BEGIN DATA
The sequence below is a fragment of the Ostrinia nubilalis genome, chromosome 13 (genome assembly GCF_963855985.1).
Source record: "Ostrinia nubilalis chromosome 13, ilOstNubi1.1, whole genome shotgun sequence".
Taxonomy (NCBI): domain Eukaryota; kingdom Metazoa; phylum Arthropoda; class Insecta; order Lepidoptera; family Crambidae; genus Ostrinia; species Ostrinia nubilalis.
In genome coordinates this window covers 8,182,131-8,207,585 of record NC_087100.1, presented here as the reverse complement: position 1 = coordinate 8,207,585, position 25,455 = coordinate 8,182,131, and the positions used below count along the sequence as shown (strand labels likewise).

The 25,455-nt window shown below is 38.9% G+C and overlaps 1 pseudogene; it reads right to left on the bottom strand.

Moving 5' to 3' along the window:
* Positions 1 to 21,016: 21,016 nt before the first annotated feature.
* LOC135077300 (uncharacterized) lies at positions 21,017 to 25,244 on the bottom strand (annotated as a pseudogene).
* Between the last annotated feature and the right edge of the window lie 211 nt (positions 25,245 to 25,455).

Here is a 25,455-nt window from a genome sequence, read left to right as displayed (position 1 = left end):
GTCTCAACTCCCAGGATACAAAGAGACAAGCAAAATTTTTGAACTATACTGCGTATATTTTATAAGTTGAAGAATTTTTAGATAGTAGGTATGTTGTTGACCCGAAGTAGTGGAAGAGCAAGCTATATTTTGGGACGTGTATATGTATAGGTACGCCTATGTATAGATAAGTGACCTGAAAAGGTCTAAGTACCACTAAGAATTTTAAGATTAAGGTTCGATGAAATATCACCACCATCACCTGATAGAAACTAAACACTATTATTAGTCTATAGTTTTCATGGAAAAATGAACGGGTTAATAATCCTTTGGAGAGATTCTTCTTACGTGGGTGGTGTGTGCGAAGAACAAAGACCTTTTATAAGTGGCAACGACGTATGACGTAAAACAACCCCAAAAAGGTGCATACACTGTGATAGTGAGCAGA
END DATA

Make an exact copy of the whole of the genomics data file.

The sequence below is a fragment of the Ostrinia nubilalis genome, chromosome 13 (genome assembly GCF_963855985.1).
Source record: "Ostrinia nubilalis chromosome 13, ilOstNubi1.1, whole genome shotgun sequence".
Taxonomy (NCBI): domain Eukaryota; kingdom Metazoa; phylum Arthropoda; class Insecta; order Lepidoptera; family Crambidae; genus Ostrinia; species Ostrinia nubilalis.
In genome coordinates this window covers 8,182,131-8,207,585 of record NC_087100.1, presented here as the reverse complement: position 1 = coordinate 8,207,585, position 25,455 = coordinate 8,182,131, and the positions used below count along the sequence as shown (strand labels likewise).

The 25,455-nt window shown below is 38.9% G+C and overlaps 1 pseudogene; it reads right to left on the bottom strand.

Moving 5' to 3' along the window:
* Positions 1 to 21,016: 21,016 nt before the first annotated feature.
* LOC135077300 (uncharacterized) lies at positions 21,017 to 25,244 on the bottom strand (annotated as a pseudogene).
* Between the last annotated feature and the right edge of the window lie 211 nt (positions 25,245 to 25,455).

Here is a 25,455-nt window from a genome sequence, read left to right as displayed (position 1 = left end):
GTCTCAACTCCCAGGATACAAAGAGACAAGCAAAATTTTTGAACTATACTGCGTATATTTTATAAGTTGAAGAATTTTTAGATAGTAGGTATGTTGTTGACCCGAAGTAGTGGAAGAGCAAGCTATATTTTGGGACGTGTATATGTATAGGTACGCCTATGTATAGATAAGTGACCTGAAAAGGTCTAAGTACCACTAAGAATTTTAAGATTAAGGTTCGATGAAATATCACCACCATCACCTGATAGAAACTAAACACTATTATTAGTCTATAGTTTTCATGGAAAAATGAACGGGTTAATAATCCTTTGGAGAGATTCTTCTTACGTGGGTGGTGTGTGCGAAGAACAAAGACCTTTTATAAGTGGCAACGACGTATGACGTAAAACAACCCCAAAAAGGTGCATACACTGTGATAGTGAGCAGA